That was the beginning of the conversation. It continues on Thursday, December 6th when we’ll be hosting a book forum on the topic of copyright here at Cato.

The Mercatus Center’s Jerry Brito has edited a volume the thesis of which is evident in the title: Copyright Unbalanced: From Incentive to Excess. In addition to Brito, contributor (and Cato alum) Tom W. Bell will speak. And we’ll have able response and counterpoint given by Mitch Glazier, Senior Executive Vice President at the Recording Industry Association of America.

Jerry Brito has written more about the book in a Tech Liberation Front blog post this morning. Our book forum is on December 6th here at Cato. Register now.

SOPA/PIPA: Harbinger or Aberration?

He’s not unrestrained, but Larry Downes sees the remarkable downfall of legislation to regulate the Internet’s engineering as a harbinger of things to come. Jerry Brito, meanwhile, tells us “Why We Won’t See Many Protests like the SOPA Blackout.”

They’re both right—over different time-horizons. The information environment and economics of political organization today are still quite stacked against public participation in our unwieldy federal government. But in time this will change. Congress and Washington, D.C.’s advocacy and lobbying groups now have some idea what the future will feel like.

Wikileaks: Galvanizing ‘Cyber-Conservatism’?

Mercatus Center senior research fellow (and Cato alum) Jerry Brito has an interesting Wikileaks post on Tech Liberation Front.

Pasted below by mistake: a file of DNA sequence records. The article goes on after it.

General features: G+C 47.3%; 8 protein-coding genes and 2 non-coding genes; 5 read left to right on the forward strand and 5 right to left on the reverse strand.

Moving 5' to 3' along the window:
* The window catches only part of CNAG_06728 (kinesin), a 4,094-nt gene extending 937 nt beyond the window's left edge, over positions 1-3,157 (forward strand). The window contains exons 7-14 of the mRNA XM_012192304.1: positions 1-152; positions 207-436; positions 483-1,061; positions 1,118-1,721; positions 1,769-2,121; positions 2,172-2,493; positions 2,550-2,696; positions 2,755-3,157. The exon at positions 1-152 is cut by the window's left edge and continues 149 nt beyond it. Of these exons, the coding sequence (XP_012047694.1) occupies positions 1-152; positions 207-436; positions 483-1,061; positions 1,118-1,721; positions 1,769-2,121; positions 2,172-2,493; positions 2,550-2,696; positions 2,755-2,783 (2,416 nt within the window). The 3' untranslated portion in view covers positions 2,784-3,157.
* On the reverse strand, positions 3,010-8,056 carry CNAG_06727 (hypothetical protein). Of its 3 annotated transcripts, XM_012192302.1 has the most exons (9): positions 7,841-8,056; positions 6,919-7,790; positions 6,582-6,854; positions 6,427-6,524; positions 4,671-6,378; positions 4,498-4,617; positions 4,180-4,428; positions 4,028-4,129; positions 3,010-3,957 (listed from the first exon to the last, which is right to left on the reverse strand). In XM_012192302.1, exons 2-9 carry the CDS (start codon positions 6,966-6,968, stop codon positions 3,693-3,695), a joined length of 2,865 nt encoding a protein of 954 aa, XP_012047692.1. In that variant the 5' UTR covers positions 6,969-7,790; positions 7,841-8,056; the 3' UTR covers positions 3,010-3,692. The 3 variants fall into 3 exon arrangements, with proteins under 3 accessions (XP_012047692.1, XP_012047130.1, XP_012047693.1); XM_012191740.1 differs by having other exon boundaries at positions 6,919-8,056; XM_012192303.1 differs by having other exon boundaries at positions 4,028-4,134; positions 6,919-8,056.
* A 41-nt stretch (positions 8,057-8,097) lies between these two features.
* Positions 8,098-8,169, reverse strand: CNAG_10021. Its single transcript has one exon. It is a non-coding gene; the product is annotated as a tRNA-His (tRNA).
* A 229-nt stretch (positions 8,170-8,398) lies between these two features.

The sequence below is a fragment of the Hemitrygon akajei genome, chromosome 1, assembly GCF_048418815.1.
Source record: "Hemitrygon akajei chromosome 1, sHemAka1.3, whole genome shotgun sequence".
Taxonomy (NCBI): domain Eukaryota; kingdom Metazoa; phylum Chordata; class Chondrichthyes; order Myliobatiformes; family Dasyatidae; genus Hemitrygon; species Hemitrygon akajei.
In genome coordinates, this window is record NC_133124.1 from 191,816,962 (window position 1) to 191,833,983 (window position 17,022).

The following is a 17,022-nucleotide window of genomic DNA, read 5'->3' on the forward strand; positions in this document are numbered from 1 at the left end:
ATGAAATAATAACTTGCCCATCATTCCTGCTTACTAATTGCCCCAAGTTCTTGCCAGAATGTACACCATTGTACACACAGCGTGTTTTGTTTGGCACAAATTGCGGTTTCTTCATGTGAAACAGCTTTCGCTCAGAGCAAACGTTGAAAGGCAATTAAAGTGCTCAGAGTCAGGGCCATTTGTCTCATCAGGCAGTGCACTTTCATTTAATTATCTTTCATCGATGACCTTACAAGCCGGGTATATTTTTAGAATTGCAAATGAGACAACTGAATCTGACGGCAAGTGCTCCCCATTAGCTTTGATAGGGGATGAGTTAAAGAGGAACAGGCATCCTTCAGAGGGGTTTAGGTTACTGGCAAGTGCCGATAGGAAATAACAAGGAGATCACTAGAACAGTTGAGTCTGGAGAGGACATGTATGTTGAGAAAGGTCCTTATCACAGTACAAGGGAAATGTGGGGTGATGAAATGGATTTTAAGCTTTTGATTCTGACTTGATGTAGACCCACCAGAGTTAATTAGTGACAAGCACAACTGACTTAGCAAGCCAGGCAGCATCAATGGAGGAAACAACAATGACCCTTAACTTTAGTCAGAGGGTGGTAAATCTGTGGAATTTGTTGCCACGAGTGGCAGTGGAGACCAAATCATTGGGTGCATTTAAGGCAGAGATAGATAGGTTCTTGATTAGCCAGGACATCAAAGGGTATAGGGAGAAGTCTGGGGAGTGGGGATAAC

The most vocal and strident reaction against Wikileaks has come from folks we can identify as neocons. Aside from demanding that the U.S. hunt down Julian Assange, Charles Krauthammer wrote, “Putting U.S. secrets on the Internet, a medium of universal dissemination new in human history, requires a reconceptualization of sabotage and espionage — and the laws to punish and prevent them.” Meanwhile Marc Thiessen, ignoring the distributed nature of WikiLeaks, called for the U.S. to “rally a coalition of the willing to defeat WikiLeaks by shutting down its servers and cutting off its finances.” And William Kristol, for his part, asked rhetorically, “Why can’t we disrupt and destroy WikiLeaks in both cyberspace and physical space, to the extent possible? Why can’t we warn others of repercussions from assisting this criminal enterprise hostile to the United States?”

Jerry is kind to these commentators, who will find fighting the Internet like fighting the wind. From the right, they join voices on the left who argue for limitations on Internet communications in the name of privacy and human dignity.

Where do libertarians stand? (Or “cyber-libertarians,” if we must.)

Says Brito,

To me, libertarians simply have a narrower view of what information control is desirable, with harm to individuals as the relevant standard. They also prefer individual choices and self-regulation to state control. And to the extent that state control is unavoidable, they want to ensure robust due process and protection of individual liberties.

New Podcast: ‘A More Transparent Federal Government’

Online technology offers President Obama more opportunities to increase government transparency than any president before him, says Jerry Brito, creator of StimulusWatch.org and senior fellow at the Mercatus Center.

In today’s Cato Daily Podcast, Brito says that although Obama has taken positive steps toward increasing transparency, there are hurdles in place that are restricting open access to government data.

President Obama has been very clear about making sure that Americans know where every dollar goes…the problem though so far, is that we have a Web site called Recovery.gov, but there isn’t much there yet.